4 & 8 August 2023
ORLANDO: MY POLITICAL BIOGRAPHY
Paul B. Preciado
A FULL LIFE, I SUPPOSE
Alexandros Pissourios (in conversation with films by Maria Anastassiou, Luke Fowler, Margaret Salmon, Vicky Smith, Margaret Tait and Katerina Thomadaki)
The Island Club is pleased to present two films at the 18th Lemesos International Documentary Festival: A. Paul B. Preciado’s Orlando: My Political Biography, proposed in collaboration with Queer Wave, and B. Alexandros Pissourios’s A full life, I suppose, a new work that premieres alongside a series of short films selected by the filmmaker.
A. Friday, 4 August 2023, 20:30, in collaboration with Queer Wave | Orlando: My Political Βiography, Paul B. Preciado, 2023, 75 minutes
What interests me in the film is taking a snapshot of a world in epistemological transition, of the passage from a binary and patriarchal epistemology to another way of thinking about subjectivity, the body, and love … Being trans is not just to transition from femininity to masculinity (or vice versa), but to engage in a process of internal “orlandisation”: a poetic journey in which a new language to name oneself and the world is invented. — Paul B. Preciado
In 1928, Virginia Woolf wrote Orlando, a novel in which the main character suddenly transforms from male to female in the middle of the story. Almost a century later, trans writer and activist Paul B. Preciado sends a film letter to Woolf, calling a cast of 25 different people, all trans and non-binary, from 8 years old to 70, to play the fictional character while also narrating their own lives. Meanwhile, a series of mid-20th century trans archives evoke the real, historical Orlandos in their struggle for recognition and visibility.
Paul B. Preciado (b. 1970, Burgos, Spain; lives and works in Paris) is a writer, philosopher, curator and one of the leading contemporary thinkers in the study of gender and body politics. Among his different assignments, he has been Curator of Public Programs at documenta 14 (Kassel/Athens), Curator of the Taiwan Pavilion at the 2019 Venice Biennale, and Head of Research of the Museum of Contemporary Art of Barcelona (MACBA). His books, Countersexual Manifesto (Columbia University Press), Testo Junkie (The Feminist Press), Pornotopia (Zone Books), An Apartment in Uranus (Semiotexte and Fitzcarraldo), Can the Monster Speak (Semiotexte and Fitzcarraldo) and Dysphoria Mundi (Grasset, Graywolf and Fitzcarraldo) are a key reference in queer, trans and non-binary contemporary art and activism.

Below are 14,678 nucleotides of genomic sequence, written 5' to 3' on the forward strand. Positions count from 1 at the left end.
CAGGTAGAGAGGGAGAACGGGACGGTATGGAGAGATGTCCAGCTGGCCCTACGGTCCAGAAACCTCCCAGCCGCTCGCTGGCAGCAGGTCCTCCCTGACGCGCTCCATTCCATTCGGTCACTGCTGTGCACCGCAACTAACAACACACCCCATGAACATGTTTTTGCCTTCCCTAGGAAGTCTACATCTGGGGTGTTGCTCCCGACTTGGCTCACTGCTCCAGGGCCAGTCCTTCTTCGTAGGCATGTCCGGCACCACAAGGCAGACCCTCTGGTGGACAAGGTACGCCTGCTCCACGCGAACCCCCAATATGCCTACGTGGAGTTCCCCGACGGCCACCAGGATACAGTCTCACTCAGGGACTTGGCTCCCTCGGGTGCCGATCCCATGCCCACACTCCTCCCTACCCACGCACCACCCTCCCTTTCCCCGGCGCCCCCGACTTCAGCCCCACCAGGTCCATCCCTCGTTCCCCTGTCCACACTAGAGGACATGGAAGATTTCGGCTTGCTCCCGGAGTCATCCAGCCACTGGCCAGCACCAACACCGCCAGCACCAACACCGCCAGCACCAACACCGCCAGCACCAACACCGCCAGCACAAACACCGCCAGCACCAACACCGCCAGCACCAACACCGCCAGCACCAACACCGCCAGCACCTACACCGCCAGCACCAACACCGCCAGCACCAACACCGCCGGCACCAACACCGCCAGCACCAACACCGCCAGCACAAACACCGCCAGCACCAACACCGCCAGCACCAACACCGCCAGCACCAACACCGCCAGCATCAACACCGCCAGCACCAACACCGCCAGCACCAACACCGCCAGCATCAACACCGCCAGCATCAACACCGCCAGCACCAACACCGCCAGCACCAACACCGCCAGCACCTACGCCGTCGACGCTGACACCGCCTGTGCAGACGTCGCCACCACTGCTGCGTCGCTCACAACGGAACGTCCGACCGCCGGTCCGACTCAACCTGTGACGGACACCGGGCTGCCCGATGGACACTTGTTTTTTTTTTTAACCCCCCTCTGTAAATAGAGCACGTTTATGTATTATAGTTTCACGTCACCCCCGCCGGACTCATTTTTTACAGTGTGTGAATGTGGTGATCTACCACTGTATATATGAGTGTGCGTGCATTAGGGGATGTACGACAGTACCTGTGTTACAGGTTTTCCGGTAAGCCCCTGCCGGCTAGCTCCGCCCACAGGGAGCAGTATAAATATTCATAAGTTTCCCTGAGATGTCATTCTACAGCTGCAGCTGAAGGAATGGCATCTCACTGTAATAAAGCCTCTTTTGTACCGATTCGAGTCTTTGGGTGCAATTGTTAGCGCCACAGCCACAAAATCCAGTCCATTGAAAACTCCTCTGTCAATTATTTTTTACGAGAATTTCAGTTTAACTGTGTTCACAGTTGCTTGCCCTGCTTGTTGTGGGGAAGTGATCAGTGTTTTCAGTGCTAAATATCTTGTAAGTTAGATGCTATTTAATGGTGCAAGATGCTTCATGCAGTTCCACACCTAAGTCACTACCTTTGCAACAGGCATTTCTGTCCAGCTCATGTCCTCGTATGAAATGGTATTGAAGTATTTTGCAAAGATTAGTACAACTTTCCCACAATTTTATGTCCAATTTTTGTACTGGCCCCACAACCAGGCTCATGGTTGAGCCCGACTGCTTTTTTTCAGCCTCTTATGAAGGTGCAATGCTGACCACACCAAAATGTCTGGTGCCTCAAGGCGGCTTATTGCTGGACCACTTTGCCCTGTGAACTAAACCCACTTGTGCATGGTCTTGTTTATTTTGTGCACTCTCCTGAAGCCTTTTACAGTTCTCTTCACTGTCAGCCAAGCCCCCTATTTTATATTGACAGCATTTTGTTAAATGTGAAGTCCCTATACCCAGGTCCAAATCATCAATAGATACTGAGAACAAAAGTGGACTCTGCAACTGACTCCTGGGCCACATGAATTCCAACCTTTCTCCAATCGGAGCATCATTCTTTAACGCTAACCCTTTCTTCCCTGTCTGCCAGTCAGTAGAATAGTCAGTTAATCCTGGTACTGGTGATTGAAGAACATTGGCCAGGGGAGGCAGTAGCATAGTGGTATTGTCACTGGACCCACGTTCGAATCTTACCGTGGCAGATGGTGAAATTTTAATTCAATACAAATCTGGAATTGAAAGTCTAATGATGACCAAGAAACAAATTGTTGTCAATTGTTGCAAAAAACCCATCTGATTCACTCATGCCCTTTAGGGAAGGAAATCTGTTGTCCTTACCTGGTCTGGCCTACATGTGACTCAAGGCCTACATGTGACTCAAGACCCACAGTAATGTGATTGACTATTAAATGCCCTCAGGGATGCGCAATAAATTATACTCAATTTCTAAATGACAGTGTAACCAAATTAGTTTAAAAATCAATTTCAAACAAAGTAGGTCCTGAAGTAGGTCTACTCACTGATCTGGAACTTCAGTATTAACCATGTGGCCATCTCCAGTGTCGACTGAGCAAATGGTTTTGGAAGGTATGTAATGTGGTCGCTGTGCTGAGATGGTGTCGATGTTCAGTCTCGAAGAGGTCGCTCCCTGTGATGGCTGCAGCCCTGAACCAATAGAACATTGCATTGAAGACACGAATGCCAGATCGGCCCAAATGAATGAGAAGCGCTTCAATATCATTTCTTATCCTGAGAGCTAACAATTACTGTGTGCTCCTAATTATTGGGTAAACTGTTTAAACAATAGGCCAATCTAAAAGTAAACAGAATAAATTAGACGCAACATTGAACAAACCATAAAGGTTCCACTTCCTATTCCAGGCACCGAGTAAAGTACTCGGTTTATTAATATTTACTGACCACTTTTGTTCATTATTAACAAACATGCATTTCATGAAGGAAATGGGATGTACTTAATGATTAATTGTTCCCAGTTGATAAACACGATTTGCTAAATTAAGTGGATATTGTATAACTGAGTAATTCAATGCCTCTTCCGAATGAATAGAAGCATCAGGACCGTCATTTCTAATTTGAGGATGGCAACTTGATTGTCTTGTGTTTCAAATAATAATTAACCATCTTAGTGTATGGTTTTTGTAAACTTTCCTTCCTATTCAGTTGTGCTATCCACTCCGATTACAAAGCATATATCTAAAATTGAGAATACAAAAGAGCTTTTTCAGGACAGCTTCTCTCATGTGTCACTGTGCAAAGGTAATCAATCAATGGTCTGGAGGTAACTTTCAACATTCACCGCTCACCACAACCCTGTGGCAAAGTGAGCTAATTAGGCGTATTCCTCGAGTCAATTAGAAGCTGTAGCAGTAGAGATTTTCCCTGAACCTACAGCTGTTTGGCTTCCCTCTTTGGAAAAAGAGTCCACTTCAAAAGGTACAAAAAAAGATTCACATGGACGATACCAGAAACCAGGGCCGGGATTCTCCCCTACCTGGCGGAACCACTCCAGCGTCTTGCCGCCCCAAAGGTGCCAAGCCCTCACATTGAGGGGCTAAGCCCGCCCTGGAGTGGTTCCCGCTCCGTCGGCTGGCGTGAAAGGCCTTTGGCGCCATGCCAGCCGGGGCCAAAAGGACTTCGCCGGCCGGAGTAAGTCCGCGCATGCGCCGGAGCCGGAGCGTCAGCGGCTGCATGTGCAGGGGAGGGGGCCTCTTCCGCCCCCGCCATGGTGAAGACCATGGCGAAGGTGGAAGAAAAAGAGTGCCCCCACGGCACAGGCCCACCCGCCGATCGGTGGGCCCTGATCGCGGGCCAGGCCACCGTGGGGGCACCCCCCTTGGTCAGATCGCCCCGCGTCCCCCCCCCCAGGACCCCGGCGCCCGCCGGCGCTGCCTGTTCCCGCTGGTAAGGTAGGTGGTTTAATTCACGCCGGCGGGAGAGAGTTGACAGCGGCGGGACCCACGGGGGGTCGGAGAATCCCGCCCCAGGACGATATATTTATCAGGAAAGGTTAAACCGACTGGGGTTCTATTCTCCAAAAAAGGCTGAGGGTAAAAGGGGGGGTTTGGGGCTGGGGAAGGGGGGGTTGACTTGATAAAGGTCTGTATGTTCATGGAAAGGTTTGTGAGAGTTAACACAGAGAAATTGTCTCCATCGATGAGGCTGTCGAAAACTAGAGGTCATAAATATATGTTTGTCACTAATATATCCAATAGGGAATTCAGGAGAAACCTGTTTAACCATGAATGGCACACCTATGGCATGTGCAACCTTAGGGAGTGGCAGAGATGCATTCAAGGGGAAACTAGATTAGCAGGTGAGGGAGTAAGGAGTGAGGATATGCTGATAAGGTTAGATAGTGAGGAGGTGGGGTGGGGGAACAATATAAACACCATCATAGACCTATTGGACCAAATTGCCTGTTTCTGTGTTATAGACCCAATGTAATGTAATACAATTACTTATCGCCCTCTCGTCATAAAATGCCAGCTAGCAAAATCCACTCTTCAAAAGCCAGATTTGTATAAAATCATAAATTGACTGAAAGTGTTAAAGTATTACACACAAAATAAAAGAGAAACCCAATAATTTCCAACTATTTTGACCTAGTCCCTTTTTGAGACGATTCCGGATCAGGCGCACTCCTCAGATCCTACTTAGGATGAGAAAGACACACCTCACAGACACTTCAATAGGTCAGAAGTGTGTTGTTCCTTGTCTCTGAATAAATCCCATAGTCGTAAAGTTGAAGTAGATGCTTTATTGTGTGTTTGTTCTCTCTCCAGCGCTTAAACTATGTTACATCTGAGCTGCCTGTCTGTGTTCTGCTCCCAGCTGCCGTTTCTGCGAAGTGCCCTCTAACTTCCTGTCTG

B. Tuesday, 8 August 2023, 20:30 | A full life, I suppose, Alexandros Pissourios, 2023, 25 minutes (in conversation with films by Maria Anastassiou, Luke Fowler, Margaret Salmon, Vicky Smith, Margaret Tait and Katerina Thomadaki, 1952–2021, 50 minutes)
Androulla Pissouriou: The first reaction is shock. Seeing yourself at 18-19 years old, and you are now 70, it’s a bit of a shock. Then you evaluate how you feel. How you felt back then. What you used to do… What frame of mind you were in, I guess, compared to now. But then you say, “This is how life is”. You go through it… You mature, you grow old, and you should appreciate every stage of your lifetime. You needn’t feel sad that you once were young… You should take a look at how you were and be glad that you existed like that—beautiful. I’m not regretful I existed like this… Joyful, beautiful, well-dressed, with my babies. I feel satisfied.
Alexandros Pissourios: So you wouldn’t want to be someone else.
Androulla Pissouriou: No. Someone else, no. Maybe I would have wanted to have a different life. Admittedly, I would’ve liked another partner. Someone else, I guess, someone different. But I like who I was. I wouldn’t want to be someone else. Have I answered ok?
Alexandros Pissourios: Yes.